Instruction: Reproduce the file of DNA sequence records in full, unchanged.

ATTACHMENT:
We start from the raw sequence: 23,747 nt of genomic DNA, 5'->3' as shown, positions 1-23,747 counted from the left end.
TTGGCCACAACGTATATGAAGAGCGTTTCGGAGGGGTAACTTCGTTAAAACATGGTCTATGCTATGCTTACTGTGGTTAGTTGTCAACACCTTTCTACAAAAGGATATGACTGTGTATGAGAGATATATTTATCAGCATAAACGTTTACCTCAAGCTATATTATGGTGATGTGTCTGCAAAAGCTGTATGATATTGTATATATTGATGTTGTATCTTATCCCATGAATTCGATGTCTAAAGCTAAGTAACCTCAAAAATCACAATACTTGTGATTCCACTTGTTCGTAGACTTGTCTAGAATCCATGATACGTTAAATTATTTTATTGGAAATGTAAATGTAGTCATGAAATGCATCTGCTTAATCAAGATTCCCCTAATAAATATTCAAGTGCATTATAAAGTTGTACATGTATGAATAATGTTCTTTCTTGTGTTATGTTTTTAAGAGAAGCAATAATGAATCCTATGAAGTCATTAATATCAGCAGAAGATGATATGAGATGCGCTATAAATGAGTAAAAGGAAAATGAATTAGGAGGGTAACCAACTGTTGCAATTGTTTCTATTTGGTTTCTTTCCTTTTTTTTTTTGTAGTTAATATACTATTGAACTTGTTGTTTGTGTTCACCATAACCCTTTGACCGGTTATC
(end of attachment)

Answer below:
We start from the raw sequence: 23,747 nt of genomic DNA, 5'->3' as shown, positions 1-23,747 counted from the left end.
TTGGCCACAACGTATATGAAGAGCGTTTCGGAGGGGTAACTTCGTTAAAACATGGTCTATGCTATGCTTACTGTGGTTAGTTGTCAACACCTTTCTACAAAAGGATATGACTGTGTATGAGAGATATATTTATCAGCATAAACGTTTACCTCAAGCTATATTATGGTGATGTGTCTGCAAAAGCTGTATGATATTGTATATATTGATGTTGTATCTTATCCCATGAATTCGATGTCTAAAGCTAAGTAACCTCAAAAATCACAATACTTGTGATTCCACTTGTTCGTAGACTTGTCTAGAATCCATGATACGTTAAATTATTTTATTGGAAATGTAAATGTAGTCATGAAATGCATCTGCTTAATCAAGATTCCCCTAATAAATATTCAAGTGCATTATAAAGTTGTACATGTATGAATAATGTTCTTTCTTGTGTTATGTTTTTAAGAGAAGCAATAATGAATCCTATGAAGTCATTAATATCAGCAGAAGATGATATGAGATGCGCTATAAATGAGTAAAAGGAAAATGAATTAGGAGGGTAACCAACTGTTGCAATTGTTTCTATTTGGTTTCTTTCCTTTTTTTTTTTGTAGTTAATATACTATTGAACTTGTTGTTTGTGTTCACCATAACCCTTTGACCGGTTATC